Student, teacher publish, then pay

A Cascade High School student is suspended and his teacher is on paid administrative leave following the latest publication of the Free Stehekin.

Junior David Whittemore, 17, said he was suspended for using school resources to publish the underground student newspaper.

Whittemore, the paper’s managing editor, is not sure whether students will publish again.

“I don’t want to say I’ve lost hope. But I do think, ‘Is it really worth it?’ … I don’t want it to just end. I want to fight the good fight and stuff like that. But for personal sanity, I can’t,” he said.

He started serving a 10-day suspension Monday after he was caught using a school computer to download files for the publication from his e-mail account onto a personal laptop.

Superintendent Carol Whitehead earlier this year had instructed students not to use school resources for their independent publications.

Creative writing teacher Kay Powers was placed on paid administrative leave last Friday.

Whittemore said his teacher was placed on leave apparently for not enforcing those rules.

Students and staff Friday wore black armbands to show support for the teacher.

Prior-review policy

For a history of underground newspapers at Everett high schools and the district’s prior review policy, see this story from December 2006.

“We think she’s a powerful teacher and an asset to Cascade High School,” said Brynn Eden, 17, a junior who wore a T-shirt saying “Viva la Powers” as part of a midday protest at the school.

“We wanted to show administrators we cared … and want her back.”

The Everett School District is in the midst of a lawsuit that two former Everett High School student editors brought in 2005 after administrators demanded to review each issue of that school’s student newspaper, The Kodak, before publication.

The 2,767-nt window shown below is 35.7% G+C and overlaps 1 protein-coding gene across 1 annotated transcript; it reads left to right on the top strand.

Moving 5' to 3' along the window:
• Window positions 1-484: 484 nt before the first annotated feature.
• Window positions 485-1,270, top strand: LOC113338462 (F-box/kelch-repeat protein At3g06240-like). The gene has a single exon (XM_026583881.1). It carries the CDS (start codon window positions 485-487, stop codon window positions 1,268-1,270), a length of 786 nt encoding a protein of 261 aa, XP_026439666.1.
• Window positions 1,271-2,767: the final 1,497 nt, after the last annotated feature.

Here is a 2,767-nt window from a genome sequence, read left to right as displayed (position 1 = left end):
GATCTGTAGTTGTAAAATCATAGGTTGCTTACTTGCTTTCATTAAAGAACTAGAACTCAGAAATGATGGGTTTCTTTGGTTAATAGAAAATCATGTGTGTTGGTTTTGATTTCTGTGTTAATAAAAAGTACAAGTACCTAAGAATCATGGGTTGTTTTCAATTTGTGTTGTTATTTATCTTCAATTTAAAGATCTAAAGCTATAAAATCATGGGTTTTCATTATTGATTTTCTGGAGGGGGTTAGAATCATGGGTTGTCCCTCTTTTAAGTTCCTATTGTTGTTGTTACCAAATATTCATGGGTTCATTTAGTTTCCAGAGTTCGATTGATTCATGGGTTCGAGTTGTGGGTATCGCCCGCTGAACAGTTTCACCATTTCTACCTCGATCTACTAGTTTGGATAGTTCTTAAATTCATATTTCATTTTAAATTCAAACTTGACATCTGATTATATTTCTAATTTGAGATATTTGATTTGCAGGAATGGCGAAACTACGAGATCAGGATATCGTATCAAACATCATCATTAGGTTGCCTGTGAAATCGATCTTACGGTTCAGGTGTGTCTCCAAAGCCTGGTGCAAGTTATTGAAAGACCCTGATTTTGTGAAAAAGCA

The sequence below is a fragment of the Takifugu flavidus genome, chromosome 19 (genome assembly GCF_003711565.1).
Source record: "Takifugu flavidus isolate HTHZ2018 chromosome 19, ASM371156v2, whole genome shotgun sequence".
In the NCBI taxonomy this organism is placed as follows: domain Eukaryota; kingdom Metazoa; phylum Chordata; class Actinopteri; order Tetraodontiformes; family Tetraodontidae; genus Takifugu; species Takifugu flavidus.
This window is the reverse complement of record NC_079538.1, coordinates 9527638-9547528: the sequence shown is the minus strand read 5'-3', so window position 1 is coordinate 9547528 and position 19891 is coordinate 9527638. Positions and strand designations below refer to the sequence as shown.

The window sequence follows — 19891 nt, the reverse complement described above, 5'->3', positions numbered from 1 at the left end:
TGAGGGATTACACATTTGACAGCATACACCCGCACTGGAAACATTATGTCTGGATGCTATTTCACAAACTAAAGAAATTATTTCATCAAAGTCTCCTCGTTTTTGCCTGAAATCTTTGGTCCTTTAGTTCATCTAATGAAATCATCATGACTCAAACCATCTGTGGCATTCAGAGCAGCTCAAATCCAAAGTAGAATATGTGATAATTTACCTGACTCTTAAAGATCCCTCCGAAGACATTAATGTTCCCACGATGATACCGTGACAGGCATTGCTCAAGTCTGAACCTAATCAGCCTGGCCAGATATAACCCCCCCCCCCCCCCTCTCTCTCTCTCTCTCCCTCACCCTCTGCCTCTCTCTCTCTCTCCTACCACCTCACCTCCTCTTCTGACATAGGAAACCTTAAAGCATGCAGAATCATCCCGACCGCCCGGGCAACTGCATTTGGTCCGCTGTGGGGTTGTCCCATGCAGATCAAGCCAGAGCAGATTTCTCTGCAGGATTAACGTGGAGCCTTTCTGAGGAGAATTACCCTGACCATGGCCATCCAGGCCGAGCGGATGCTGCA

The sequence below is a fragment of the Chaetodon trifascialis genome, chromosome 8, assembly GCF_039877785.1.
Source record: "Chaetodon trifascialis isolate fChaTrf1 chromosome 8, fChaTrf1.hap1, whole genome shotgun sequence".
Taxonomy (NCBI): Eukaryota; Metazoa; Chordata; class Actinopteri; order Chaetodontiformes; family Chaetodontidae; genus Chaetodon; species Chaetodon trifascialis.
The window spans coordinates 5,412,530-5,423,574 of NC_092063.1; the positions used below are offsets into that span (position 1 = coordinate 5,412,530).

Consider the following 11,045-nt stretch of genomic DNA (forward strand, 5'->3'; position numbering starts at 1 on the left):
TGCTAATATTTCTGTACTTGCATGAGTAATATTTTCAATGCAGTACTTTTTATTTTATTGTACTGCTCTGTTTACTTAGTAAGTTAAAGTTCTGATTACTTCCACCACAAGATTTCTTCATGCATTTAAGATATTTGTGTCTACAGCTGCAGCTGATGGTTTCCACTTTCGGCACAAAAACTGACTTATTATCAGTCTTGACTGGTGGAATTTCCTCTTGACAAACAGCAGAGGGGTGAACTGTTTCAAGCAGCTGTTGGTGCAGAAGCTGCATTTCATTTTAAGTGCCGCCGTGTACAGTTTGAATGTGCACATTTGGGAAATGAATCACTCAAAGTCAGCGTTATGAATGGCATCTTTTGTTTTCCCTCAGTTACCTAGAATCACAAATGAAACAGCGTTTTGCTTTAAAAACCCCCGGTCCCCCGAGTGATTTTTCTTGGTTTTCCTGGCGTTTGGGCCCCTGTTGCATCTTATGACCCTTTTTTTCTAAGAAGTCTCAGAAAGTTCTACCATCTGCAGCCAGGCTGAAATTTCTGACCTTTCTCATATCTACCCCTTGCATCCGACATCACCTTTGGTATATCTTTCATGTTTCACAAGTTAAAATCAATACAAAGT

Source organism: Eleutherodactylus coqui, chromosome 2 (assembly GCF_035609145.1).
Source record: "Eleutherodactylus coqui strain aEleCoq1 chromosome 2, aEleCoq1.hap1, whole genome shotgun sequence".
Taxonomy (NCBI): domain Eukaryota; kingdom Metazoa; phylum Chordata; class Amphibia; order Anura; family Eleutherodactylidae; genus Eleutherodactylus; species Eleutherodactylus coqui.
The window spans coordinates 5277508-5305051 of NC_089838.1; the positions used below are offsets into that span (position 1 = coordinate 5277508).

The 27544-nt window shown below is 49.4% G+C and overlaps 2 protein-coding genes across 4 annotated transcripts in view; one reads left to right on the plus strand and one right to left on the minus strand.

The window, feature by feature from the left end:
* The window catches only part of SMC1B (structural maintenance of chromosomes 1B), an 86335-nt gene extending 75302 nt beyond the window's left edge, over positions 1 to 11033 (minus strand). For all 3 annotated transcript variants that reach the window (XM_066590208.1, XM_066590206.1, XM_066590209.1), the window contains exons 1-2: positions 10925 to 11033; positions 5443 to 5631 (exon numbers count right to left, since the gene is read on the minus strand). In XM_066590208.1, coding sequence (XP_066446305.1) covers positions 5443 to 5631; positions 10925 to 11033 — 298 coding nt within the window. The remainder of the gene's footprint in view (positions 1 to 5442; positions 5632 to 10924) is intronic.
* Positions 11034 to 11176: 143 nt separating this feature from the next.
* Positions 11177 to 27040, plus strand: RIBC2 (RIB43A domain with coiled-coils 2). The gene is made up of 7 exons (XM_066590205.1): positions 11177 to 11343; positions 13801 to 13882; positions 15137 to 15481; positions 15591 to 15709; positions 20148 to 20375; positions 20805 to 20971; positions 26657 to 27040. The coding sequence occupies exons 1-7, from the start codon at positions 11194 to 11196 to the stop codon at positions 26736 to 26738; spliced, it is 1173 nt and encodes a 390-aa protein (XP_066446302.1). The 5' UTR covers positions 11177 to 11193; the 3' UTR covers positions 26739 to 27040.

Since then, students at Everett and Cascade high schools have been publishing newspapers off school grounds.

Cascade High’s student arts and literary magazine, Tyro, also went underground. Eden is editor of the annual publication, Tyro Libre, which was recently published.

Powers was adviser of the school-sanctioned Stehekin and Tyro before the lawsuit.

A trial in the Kodak case is scheduled for July 23 in federal court in Seattle.

Everett School District spokeswoman Mary Waggoner said administrators can’t comment on open inquiries into teacher conduct.

“The investigation is ongoing and not yet complete. She is on administrative leave pending the results of that investigation … I can’t even say what it’s about at this point,” she said.

Powers also is not allowed to discuss the investigation.

The last issue of the Free Stehekin came out May 24.

In it, Powers also is credited for taking a photo of a napping student that was published alongside a story about senioritis.

Whittemore said he was crunched for time designing the issue and didn’t want to wait until he got home to use the Internet connection there.

The boy said district administrators put together a binder with screen shots – captured images of the school computer screen – documenting what he had done.

Students are typically allowed to check e-mail on school computers, but Whittemore said “I pretty much got what I deserved.”

Powers was not involved but was in the room at the time he downloaded files, he said.

Some teachers at Cascade High joined students Friday in silent protest of their colleague’s departure by wearing armbands.

“(Powers) has been there 20-odd years and she’s a very passionate teacher; Many students love her,” said English teacher John Foley, who assigned his students a lesson on free speech in response to his colleague’s situation.

Students jokingly refer to their teacher as “Che Powers” after Cuban revolutionary leader Che Guevara.

And Powers has taken part in her share of protests, said Foley.

“She is very political and does stir up a lot of emotions in students. But she gets them thinking,” he said.

There’s no timeline set for the investigation.

“It’s a long process,” said Kim Mead, president of the Everett Education Association, which represents Powers and other teachers.

Reporter Melissa Slager: 425-339-3465 or

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